The sea

IT ISN’T easy to see the sea. Not from a hilltop village 1,500 km inside the Indian coastline.

Father Rebello would often tell us how the waves caressed the beach behind his house at Calangute, Goa. How he collected seashells, dipped in the saline waters, rolled on the silvery sand and sun-bathed.  

He had promised to take me to his beachfront home. That was before malaria took him to the cemetery behind our house at Mawlynnong in India’s Meghalaya state. Friends said I cried the most; I had a reason to – my ticket to the sea lay buried.

I, son of a poor farmer, was 16 then. I had grown up on grandfather’s anecdotes – about how his ancestors trekked miles to the Bay of Bengal and returned with cowries and salt. But grandpa wasn’t as vivid as Father Rebello.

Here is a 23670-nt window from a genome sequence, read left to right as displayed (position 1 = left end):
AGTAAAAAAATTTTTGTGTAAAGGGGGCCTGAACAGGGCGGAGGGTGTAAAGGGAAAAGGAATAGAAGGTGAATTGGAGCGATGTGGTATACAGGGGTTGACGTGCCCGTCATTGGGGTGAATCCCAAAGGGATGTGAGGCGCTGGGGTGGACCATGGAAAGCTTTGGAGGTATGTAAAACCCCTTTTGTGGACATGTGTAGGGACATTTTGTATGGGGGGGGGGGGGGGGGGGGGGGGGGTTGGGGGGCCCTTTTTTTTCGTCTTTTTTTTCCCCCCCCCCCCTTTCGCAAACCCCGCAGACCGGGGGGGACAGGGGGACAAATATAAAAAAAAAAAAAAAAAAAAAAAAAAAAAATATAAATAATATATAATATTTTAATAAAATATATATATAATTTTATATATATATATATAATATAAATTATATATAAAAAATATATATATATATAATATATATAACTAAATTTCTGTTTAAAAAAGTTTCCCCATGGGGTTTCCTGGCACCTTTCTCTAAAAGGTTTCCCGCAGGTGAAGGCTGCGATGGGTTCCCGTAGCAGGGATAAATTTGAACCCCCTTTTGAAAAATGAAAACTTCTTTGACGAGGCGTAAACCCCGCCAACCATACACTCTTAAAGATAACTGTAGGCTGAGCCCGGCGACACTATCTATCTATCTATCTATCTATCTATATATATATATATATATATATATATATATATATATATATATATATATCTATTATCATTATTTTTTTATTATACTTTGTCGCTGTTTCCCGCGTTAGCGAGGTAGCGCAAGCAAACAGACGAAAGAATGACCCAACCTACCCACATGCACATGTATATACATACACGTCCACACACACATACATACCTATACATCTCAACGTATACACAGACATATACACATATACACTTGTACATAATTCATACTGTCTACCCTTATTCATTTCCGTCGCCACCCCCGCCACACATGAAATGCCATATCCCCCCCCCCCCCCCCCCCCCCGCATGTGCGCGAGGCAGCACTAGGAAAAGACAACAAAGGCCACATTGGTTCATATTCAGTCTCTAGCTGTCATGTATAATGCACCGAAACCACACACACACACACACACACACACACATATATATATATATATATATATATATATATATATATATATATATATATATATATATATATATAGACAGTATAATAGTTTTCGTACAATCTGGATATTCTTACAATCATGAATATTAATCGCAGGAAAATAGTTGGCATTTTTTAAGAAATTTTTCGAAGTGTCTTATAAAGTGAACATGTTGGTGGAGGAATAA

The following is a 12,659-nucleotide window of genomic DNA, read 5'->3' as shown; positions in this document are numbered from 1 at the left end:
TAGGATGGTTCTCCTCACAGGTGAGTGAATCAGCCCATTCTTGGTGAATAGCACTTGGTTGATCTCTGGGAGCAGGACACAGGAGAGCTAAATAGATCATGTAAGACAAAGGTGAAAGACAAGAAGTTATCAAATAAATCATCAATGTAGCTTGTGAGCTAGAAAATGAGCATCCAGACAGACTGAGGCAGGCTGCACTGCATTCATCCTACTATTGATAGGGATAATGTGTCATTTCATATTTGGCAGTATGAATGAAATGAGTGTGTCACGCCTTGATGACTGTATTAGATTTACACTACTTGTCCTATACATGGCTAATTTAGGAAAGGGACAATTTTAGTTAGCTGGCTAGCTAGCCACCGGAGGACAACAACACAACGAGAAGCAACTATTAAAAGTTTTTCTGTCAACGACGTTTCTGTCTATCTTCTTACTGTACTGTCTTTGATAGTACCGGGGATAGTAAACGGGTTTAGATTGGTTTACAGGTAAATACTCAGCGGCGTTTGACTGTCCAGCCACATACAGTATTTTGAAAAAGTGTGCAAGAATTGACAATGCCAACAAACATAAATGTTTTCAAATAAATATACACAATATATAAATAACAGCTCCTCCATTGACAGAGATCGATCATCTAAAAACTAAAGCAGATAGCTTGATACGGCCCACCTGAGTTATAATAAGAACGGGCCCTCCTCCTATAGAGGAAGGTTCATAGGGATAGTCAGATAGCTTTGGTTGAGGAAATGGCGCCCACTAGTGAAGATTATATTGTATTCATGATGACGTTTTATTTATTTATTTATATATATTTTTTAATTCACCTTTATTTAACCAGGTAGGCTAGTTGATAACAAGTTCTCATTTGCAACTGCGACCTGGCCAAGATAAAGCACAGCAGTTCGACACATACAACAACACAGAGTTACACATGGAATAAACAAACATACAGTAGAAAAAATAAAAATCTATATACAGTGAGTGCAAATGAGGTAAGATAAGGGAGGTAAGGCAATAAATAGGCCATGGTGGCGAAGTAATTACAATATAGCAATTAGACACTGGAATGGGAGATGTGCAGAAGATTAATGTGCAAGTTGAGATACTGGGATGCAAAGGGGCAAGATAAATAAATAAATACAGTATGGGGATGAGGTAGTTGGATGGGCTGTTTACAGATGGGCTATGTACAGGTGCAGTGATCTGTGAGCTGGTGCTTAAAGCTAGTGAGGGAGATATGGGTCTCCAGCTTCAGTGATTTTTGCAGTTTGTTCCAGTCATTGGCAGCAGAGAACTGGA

Partition in 1947 put paid to grandpa’s desire to retrace his ancestors’ footsteps. The best he could do was gaze at the adjoining plains of Bangladesh from our backyard 500 feet above. “I will see the sea for you,” I had promised him.

I kept that promise on my 90th birthday today, the 21st of December 2065. I saw the sea submerging the broomstick plants on our farmland close to the international border 300 feet down the hill.

But why am I shivering, not sweating? And why’s the seawater turning to ice? Has Global Freezing set in, as Father Rebello had warned?

(This was one of the stories selected in Journeys, a book of short stories and poems from around the world by Sampad, South Asian Arts)


About rahconteur

A mid-career journalist who's worked horizontally across India - from Arunachal Pradesh to Gujarat
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